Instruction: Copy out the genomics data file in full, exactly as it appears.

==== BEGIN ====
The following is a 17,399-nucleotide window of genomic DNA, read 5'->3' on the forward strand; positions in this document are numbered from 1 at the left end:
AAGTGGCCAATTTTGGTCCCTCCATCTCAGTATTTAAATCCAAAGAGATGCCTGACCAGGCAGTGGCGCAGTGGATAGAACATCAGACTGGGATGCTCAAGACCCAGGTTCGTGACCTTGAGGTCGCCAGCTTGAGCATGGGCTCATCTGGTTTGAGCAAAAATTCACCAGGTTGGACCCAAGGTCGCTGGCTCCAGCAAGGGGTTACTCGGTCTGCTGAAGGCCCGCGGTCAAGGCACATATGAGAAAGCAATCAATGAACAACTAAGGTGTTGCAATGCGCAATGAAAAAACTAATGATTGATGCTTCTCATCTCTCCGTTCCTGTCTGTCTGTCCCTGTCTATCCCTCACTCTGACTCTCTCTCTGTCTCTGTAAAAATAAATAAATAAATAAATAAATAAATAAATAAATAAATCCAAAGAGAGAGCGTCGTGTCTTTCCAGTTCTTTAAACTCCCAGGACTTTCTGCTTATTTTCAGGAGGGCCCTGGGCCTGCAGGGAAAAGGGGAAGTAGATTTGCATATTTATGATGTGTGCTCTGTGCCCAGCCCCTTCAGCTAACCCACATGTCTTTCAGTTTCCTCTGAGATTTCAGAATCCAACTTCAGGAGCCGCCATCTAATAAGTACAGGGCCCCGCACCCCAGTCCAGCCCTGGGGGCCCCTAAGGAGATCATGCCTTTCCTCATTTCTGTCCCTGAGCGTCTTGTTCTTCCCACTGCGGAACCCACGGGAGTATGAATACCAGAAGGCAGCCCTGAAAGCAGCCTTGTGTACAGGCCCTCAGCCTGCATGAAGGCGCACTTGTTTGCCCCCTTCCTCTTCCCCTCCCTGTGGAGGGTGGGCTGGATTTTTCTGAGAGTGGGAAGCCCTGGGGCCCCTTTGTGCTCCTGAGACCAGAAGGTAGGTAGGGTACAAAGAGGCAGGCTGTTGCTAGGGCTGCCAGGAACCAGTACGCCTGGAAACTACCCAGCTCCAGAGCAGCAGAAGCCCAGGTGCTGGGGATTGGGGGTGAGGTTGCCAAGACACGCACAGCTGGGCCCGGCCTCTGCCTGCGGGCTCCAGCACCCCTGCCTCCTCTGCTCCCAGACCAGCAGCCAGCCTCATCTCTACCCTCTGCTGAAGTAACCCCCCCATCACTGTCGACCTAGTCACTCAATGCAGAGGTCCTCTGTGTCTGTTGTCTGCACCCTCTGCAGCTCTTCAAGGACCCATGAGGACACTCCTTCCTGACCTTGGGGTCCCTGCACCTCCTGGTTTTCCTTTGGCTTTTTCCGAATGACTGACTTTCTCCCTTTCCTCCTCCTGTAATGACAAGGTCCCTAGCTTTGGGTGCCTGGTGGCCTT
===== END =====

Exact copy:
The following is a 17,399-nucleotide window of genomic DNA, read 5'->3' on the forward strand; positions in this document are numbered from 1 at the left end:
AAGTGGCCAATTTTGGTCCCTCCATCTCAGTATTTAAATCCAAAGAGATGCCTGACCAGGCAGTGGCGCAGTGGATAGAACATCAGACTGGGATGCTCAAGACCCAGGTTCGTGACCTTGAGGTCGCCAGCTTGAGCATGGGCTCATCTGGTTTGAGCAAAAATTCACCAGGTTGGACCCAAGGTCGCTGGCTCCAGCAAGGGGTTACTCGGTCTGCTGAAGGCCCGCGGTCAAGGCACATATGAGAAAGCAATCAATGAACAACTAAGGTGTTGCAATGCGCAATGAAAAAACTAATGATTGATGCTTCTCATCTCTCCGTTCCTGTCTGTCTGTCCCTGTCTATCCCTCACTCTGACTCTCTCTCTGTCTCTGTAAAAATAAATAAATAAATAAATAAATAAATAAATAAATAAATCCAAAGAGAGAGCGTCGTGTCTTTCCAGTTCTTTAAACTCCCAGGACTTTCTGCTTATTTTCAGGAGGGCCCTGGGCCTGCAGGGAAAAGGGGAAGTAGATTTGCATATTTATGATGTGTGCTCTGTGCCCAGCCCCTTCAGCTAACCCACATGTCTTTCAGTTTCCTCTGAGATTTCAGAATCCAACTTCAGGAGCCGCCATCTAATAAGTACAGGGCCCCGCACCCCAGTCCAGCCCTGGGGGCCCCTAAGGAGATCATGCCTTTCCTCATTTCTGTCCCTGAGCGTCTTGTTCTTCCCACTGCGGAACCCACGGGAGTATGAATACCAGAAGGCAGCCCTGAAAGCAGCCTTGTGTACAGGCCCTCAGCCTGCATGAAGGCGCACTTGTTTGCCCCCTTCCTCTTCCCCTCCCTGTGGAGGGTGGGCTGGATTTTTCTGAGAGTGGGAAGCCCTGGGGCCCCTTTGTGCTCCTGAGACCAGAAGGTAGGTAGGGTACAAAGAGGCAGGCTGTTGCTAGGGCTGCCAGGAACCAGTACGCCTGGAAACTACCCAGCTCCAGAGCAGCAGAAGCCCAGGTGCTGGGGATTGGGGGTGAGGTTGCCAAGACACGCACAGCTGGGCCCGGCCTCTGCCTGCGGGCTCCAGCACCCCTGCCTCCTCTGCTCCCAGACCAGCAGCCAGCCTCATCTCTACCCTCTGCTGAAGTAACCCCCCCATCACTGTCGACCTAGTCACTCAATGCAGAGGTCCTCTGTGTCTGTTGTCTGCACCCTCTGCAGCTCTTCAAGGACCCATGAGGACACTCCTTCCTGACCTTGGGGTCCCTGCACCTCCTGGTTTTCCTTTGGCTTTTTCCGAATGACTGACTTTCTCCCTTTCCTCCTCCTGTAATGACAAGGTCCCTAGCTTTGGGTGCCTGGTGGCCTT